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[207] precision of a well adjusted machine. He possessed a genius for military organization; was a born quartermaster and commissary; and when he could not obtain clothing and food for his men you may be sure they were not to be had—you may be sure they were not there. His anxious efforts to keep his army supplied with all the necessary material, his care for the lives and safety of his men, superadded to his great generalship, elicited the loyalty and devotion of his army to a degree that was only equaled by that of the army of Northern Virginia to the invincible and immortal Lee.

As an instance of the confidence and devotion of his army, after he had left it and after it had been beaten, battered and broken by the battles around Atlanta, Jonesboroa, Franklin and Nashville, and he had been recalled by the voice of the country to its command in North Carolina, and the men heard that he was coming and was then in the vicinity of the army, many of them left their camps, guns, equipage, everything, and set out to find him, and when they did so they embraced him with shouts of joy and tears of affection; and the old hero was so deeply affected by their demonstrations of devotion that his strong frame trembled with emotion, as it had never done in the fiery face of booming battle.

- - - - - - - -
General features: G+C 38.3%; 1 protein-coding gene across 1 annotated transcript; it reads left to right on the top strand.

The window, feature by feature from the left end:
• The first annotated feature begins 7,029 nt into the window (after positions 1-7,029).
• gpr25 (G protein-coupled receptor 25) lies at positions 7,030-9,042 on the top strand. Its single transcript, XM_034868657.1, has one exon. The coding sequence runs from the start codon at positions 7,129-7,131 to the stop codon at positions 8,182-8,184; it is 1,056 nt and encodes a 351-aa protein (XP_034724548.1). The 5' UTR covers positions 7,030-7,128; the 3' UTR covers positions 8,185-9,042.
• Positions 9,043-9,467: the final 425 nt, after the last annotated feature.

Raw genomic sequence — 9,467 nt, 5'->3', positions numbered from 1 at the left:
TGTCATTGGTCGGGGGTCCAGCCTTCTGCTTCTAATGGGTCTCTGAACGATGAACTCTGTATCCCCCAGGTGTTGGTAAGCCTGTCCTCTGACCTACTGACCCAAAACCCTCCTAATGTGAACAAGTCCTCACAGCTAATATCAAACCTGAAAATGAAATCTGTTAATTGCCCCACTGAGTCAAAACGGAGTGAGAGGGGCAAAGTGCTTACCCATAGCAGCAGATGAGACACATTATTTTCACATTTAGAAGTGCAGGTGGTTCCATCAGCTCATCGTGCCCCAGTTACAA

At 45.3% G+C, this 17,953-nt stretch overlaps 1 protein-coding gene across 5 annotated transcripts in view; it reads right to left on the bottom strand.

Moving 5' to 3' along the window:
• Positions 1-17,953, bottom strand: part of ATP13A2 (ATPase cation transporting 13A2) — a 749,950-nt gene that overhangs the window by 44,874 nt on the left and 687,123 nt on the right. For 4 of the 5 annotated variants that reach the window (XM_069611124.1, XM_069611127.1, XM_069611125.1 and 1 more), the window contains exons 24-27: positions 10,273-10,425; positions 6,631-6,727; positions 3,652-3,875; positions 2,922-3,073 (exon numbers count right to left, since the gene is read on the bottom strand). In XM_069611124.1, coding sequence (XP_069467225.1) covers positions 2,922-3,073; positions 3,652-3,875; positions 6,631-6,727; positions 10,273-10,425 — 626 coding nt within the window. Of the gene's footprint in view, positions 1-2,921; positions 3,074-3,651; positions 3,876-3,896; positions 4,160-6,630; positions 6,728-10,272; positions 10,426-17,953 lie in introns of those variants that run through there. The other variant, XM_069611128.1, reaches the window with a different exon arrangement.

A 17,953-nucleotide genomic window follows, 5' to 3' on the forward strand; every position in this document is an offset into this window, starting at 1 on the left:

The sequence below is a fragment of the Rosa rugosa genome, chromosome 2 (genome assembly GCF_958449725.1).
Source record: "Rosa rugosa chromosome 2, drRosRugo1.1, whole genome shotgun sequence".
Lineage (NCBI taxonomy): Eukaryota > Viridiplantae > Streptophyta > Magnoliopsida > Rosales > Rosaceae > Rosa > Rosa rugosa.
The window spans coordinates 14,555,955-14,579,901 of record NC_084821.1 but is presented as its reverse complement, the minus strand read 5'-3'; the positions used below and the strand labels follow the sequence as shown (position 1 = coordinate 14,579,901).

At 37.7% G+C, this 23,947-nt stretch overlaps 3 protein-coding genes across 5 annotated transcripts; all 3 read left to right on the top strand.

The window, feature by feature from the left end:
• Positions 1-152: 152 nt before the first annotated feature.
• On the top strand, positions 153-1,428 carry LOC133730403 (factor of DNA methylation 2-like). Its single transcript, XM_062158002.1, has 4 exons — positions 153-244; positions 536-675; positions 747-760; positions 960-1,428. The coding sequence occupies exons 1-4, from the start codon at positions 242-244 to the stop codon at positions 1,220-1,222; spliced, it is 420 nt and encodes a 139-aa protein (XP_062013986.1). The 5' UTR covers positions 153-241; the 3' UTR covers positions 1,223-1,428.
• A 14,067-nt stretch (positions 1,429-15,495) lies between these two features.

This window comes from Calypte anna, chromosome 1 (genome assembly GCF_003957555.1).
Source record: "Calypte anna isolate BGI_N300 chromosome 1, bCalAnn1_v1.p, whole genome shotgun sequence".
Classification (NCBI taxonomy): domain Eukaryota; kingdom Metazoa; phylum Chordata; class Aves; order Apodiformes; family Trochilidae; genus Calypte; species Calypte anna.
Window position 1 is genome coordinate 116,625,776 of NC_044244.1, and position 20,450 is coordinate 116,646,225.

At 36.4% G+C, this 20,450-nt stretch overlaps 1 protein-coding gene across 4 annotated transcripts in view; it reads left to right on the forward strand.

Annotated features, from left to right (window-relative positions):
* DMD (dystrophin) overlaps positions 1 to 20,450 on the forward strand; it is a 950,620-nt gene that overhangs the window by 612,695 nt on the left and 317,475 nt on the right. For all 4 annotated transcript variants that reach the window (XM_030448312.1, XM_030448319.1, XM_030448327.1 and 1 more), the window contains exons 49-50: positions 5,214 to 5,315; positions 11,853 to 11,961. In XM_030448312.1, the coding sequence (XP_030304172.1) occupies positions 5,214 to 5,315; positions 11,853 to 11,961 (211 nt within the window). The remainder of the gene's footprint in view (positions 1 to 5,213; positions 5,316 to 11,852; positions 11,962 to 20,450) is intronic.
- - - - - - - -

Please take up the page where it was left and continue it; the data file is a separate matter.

Soon after this the battle of Bentonville occurred, in which his old soldiers, though tattered and torn, barefooted and ragged, fought with the same courage and alacrity that had characterized them in the better days of their hope and power. But do not understand me to say or imply that that army (the army of Tennessee) ever refused to fight under any commander who ordered it to battle. It never did. And at the storming of Franklin, Tenn., under command of General Hood, men never fought more bravely or died more freely. That was a battle which, for desperate, reckless courage, will rank with Gettysburg or Balaklava.

As another evidence of General Johnston's military sagacity and of his ability to divine the plans and movements of his adversaries, I have heard it stated that General Sherman said he never made a movement, while confronting him, in which Johnston had not anticipated him. I have also seen it stated that General Sherman esteemed him the greatest soldier of the Confederacy; and very naturally might General Sherman, himself a great soldier, think so, for he had known and felt the masterly stroke of his majestic arm.

When the war was ended, the partisanship of the soldier was at at once submerged in the nationality of the citizen; and General Johnston exerted his influence in the establishment of peace, in behalf

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